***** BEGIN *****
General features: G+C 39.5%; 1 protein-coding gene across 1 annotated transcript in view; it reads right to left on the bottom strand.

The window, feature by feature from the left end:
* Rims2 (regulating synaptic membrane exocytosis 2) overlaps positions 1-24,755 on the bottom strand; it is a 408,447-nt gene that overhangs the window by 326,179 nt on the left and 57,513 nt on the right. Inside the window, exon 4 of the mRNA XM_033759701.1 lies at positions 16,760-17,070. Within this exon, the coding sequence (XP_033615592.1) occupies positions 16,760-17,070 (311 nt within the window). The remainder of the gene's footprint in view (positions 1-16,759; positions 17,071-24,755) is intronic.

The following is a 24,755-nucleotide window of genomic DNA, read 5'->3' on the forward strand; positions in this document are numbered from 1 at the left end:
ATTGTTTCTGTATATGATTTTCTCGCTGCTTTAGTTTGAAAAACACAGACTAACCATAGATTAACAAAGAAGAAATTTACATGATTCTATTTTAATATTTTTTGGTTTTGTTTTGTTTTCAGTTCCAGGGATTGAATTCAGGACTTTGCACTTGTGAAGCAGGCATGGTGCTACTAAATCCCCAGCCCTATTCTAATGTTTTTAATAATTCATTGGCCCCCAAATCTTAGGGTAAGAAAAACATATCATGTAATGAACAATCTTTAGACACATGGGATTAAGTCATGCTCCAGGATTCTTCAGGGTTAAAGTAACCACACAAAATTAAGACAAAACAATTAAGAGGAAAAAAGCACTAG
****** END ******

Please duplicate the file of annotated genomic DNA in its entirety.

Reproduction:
General features: G+C 39.5%; 1 protein-coding gene across 1 annotated transcript in view; it reads right to left on the bottom strand.

The window, feature by feature from the left end:
* Rims2 (regulating synaptic membrane exocytosis 2) overlaps positions 1-24,755 on the bottom strand; it is a 408,447-nt gene that overhangs the window by 326,179 nt on the left and 57,513 nt on the right. Inside the window, exon 4 of the mRNA XM_033759701.1 lies at positions 16,760-17,070. Within this exon, the coding sequence (XP_033615592.1) occupies positions 16,760-17,070 (311 nt within the window). The remainder of the gene's footprint in view (positions 1-16,759; positions 17,071-24,755) is intronic.

The following is a 24,755-nucleotide window of genomic DNA, read 5'->3' on the forward strand; positions in this document are numbered from 1 at the left end:
ATTGTTTCTGTATATGATTTTCTCGCTGCTTTAGTTTGAAAAACACAGACTAACCATAGATTAACAAAGAAGAAATTTACATGATTCTATTTTAATATTTTTTGGTTTTGTTTTGTTTTCAGTTCCAGGGATTGAATTCAGGACTTTGCACTTGTGAAGCAGGCATGGTGCTACTAAATCCCCAGCCCTATTCTAATGTTTTTAATAATTCATTGGCCCCCAAATCTTAGGGTAAGAAAAACATATCATGTAATGAACAATCTTTAGACACATGGGATTAAGTCATGCTCCAGGATTCTTCAGGGTTAAAGTAACCACACAAAATTAAGACAAAACAATTAAGAGGAAAAAAGCACTAG